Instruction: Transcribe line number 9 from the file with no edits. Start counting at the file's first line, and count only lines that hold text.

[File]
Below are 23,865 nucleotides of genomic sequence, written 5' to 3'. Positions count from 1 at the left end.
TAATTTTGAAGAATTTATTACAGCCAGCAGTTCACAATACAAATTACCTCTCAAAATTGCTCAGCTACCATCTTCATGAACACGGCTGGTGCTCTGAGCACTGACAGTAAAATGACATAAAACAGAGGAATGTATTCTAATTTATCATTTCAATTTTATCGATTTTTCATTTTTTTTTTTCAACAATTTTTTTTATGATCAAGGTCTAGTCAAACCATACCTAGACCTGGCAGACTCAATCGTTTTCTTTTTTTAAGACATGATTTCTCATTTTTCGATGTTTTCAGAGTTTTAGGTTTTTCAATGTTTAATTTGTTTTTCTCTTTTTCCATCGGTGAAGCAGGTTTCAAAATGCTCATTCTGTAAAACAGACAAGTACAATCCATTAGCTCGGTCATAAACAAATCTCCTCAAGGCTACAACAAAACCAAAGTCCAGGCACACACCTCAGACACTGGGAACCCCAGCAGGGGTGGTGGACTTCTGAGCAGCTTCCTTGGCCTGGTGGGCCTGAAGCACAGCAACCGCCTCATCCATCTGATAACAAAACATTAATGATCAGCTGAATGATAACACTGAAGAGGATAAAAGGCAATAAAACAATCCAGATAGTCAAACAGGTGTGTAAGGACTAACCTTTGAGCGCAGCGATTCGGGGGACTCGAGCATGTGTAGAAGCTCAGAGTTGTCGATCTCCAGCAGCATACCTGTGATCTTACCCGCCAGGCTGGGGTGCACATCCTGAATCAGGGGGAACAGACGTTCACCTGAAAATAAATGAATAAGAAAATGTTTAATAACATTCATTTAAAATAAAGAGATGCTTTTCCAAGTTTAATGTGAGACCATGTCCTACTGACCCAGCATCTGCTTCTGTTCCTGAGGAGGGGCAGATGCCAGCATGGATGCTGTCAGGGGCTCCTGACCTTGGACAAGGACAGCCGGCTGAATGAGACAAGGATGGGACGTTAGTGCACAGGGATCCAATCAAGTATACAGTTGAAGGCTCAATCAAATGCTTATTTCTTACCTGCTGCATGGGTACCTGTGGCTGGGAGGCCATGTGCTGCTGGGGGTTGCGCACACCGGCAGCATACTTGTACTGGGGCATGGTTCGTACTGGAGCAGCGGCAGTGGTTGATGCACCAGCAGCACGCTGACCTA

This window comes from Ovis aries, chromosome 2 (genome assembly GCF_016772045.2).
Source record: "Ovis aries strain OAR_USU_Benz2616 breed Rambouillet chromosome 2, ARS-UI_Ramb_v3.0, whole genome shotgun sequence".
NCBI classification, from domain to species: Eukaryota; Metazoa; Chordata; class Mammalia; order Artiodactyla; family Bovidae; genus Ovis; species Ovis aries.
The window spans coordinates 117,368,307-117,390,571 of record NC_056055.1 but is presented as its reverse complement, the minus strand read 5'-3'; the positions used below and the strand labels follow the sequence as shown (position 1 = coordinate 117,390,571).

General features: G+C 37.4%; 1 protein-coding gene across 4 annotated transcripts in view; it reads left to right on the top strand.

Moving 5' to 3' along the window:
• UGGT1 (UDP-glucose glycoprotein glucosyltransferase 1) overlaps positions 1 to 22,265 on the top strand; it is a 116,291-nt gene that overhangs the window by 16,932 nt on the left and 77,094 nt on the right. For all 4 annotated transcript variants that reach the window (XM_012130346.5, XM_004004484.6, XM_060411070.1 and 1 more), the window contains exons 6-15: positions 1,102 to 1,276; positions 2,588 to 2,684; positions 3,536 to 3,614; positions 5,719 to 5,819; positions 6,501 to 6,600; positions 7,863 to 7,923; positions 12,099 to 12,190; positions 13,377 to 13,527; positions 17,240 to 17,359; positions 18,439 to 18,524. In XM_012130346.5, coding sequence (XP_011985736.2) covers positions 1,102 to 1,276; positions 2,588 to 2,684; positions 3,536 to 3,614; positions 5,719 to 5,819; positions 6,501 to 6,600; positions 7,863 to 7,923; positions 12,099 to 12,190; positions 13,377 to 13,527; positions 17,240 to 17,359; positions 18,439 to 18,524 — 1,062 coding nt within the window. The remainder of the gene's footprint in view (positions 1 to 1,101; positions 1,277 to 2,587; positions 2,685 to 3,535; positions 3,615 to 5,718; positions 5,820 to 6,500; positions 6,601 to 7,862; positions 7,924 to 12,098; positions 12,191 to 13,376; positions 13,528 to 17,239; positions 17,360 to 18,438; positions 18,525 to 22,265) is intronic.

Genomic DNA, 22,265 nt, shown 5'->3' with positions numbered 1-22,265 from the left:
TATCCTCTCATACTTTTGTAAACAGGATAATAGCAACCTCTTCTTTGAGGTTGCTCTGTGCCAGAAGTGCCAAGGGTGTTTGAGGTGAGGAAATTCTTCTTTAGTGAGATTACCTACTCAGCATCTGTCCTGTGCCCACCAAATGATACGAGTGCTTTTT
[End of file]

• UGGT1 (UDP-glucose glycoprotein glucosyltransferase 1) overlaps positions 1 to 22,265 on the top strand; it is a 116,291-nt gene that overhangs the window by 16,932 nt on the left and 77,094 nt on the right. For all 4 annotated transcript variants that reach the window (XM_012130346.5, XM_004004484.6, XM_060411070.1 and 1 more), the window contains exons 6-15: positions 1,102 to 1,276; positions 2,588 to 2,684; positions 3,536 to 3,614; positions 5,719 to 5,819; positions 6,501 to 6,600; positions 7,863 to 7,923; positions 12,099 to 12,190; positions 13,377 to 13,527; positions 17,240 to 17,359; positions 18,439 to 18,524. In XM_012130346.5, coding sequence (XP_011985736.2) covers positions 1,102 to 1,276; positions 2,588 to 2,684; positions 3,536 to 3,614; positions 5,719 to 5,819; positions 6,501 to 6,600; positions 7,863 to 7,923; positions 12,099 to 12,190; positions 13,377 to 13,527; positions 17,240 to 17,359; positions 18,439 to 18,524 — 1,062 coding nt within the window. The remainder of the gene's footprint in view (positions 1 to 1,101; positions 1,277 to 2,587; positions 2,685 to 3,535; positions 3,615 to 5,718; positions 5,820 to 6,500; positions 6,601 to 7,862; positions 7,924 to 12,098; positions 12,191 to 13,376; positions 13,528 to 17,239; positions 17,360 to 18,438; positions 18,525 to 22,265) is intronic.